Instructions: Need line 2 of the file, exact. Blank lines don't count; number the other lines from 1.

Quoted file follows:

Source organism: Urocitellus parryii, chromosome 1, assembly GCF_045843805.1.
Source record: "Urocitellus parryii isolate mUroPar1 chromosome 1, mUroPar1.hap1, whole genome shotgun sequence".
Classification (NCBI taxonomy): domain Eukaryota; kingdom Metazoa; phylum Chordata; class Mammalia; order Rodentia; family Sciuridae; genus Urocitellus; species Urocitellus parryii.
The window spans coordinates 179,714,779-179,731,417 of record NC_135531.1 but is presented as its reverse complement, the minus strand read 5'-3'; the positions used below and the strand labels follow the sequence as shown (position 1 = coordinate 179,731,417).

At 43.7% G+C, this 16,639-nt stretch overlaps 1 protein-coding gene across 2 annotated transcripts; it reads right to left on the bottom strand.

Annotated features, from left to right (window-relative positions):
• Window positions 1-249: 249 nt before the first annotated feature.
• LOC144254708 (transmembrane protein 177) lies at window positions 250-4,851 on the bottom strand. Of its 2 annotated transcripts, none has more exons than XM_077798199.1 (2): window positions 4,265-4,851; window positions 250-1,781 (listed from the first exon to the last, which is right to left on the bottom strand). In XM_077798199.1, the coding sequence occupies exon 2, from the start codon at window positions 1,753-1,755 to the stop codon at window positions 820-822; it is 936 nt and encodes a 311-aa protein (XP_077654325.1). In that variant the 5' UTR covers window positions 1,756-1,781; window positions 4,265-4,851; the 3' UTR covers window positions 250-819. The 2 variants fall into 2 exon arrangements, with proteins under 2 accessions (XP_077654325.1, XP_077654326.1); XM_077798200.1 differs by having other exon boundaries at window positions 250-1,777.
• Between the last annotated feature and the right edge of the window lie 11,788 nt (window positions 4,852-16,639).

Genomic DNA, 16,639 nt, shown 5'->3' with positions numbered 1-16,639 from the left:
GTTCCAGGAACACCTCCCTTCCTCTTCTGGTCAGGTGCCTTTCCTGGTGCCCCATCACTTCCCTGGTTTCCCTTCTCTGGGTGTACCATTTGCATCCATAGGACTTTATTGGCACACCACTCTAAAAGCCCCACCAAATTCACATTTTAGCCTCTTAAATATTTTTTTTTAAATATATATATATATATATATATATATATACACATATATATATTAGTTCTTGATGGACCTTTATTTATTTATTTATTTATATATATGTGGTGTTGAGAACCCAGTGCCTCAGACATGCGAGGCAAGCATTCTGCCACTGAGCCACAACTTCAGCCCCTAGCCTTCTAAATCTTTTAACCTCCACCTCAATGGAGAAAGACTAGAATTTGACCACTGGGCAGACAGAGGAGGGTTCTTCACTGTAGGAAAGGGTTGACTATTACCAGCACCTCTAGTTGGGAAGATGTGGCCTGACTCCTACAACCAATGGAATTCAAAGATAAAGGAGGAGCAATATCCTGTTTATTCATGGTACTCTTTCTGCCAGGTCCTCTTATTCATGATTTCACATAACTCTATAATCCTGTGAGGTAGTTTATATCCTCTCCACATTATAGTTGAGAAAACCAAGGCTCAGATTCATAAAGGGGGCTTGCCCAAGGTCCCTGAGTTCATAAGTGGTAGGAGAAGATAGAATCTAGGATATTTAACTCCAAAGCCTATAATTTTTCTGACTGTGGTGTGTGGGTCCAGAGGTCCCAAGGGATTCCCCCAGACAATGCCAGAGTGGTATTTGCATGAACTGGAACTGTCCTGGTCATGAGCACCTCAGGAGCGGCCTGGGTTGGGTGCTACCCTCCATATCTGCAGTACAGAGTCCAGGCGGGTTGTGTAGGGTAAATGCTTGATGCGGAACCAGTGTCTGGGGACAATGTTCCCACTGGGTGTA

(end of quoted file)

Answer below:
Source record: "Urocitellus parryii isolate mUroPar1 chromosome 1, mUroPar1.hap1, whole genome shotgun sequence".